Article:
Poem for Ann Ferguson
-upon her 50th year of teaching-
One score and a sesqui-score of years ago,
after battening books and folders into cartons,
she hitched the bumper up and made the slow
remove from Fenway northward into Arden.
Princemere was defunct: the railman had pitched
his monolithic ruin to the new U.N.—
little knowing that his ponds, his pine and birch
would be much better kept by Ferguson.
But nary an easel, nary a student center
in that lean hour—a barn door for a table;
but many the grace, and many the young apprentice
remarked what Ann could fashion in a stable.
E.g. should Oedipus Rex want staging there,
then she’ll direct it, and not some musical;
and should she count some wars worth waging there,
she’ll opt for beards, and champion The Crucible.
When fire sacked those vaguely equine quarters,
and all her files, and Grady’s, in one white swoop,
she was unbowed: her actors without borders
rekindled as a traveling theatre troupe.
Look how when want or prospect called for action
over the years, she hastened to that place,
so that now the works of our Fine Arts Division
engender from her steadfast willingness.
Kudos to Ann—for teaching oil painting
without a decent studio or gallery,
for summoning students and going gallivanting
through all the museums of France and Italy.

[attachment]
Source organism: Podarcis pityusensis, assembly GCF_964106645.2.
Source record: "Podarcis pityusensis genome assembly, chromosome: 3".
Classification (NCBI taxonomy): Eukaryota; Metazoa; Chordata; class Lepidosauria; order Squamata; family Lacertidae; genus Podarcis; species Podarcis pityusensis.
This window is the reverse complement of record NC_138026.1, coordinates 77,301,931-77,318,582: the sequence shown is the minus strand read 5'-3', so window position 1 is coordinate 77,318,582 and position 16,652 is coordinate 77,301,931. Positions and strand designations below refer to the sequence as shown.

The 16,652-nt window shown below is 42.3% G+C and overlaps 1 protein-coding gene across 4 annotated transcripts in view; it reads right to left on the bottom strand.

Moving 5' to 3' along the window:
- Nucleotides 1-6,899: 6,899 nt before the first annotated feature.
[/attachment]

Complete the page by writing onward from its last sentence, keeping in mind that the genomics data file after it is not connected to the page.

Kudos, I say, for gaggling them into Boston
for plays, then breaking curfew on return;
for standing up to such old-fashioned custom
as frames a room but leaves it unadorned.
Oh, a hundred-hundred tables she has laid
and set each hundred feasts before her guests,
and of all the finals her scholars have assayed,
it was the one at Ann’s they relished best.
Ever the vines that effloresce about her
are chastened into fruit beneath her steel,
and perennial from the riotous soil around her
are cuttings that bloom with her own daffodils.
See how when need or crisis called for tending,
over the years she harkened to that place:
to younger writers anxious for befriending,
or ailing kin—she modeled sacrifice.
Now at this jubilee it is most fitting
we further the remembrance of these things;
we toast you, Ann, your modesty permitting,
and wish you joy—we wish you, Ah! bright wings.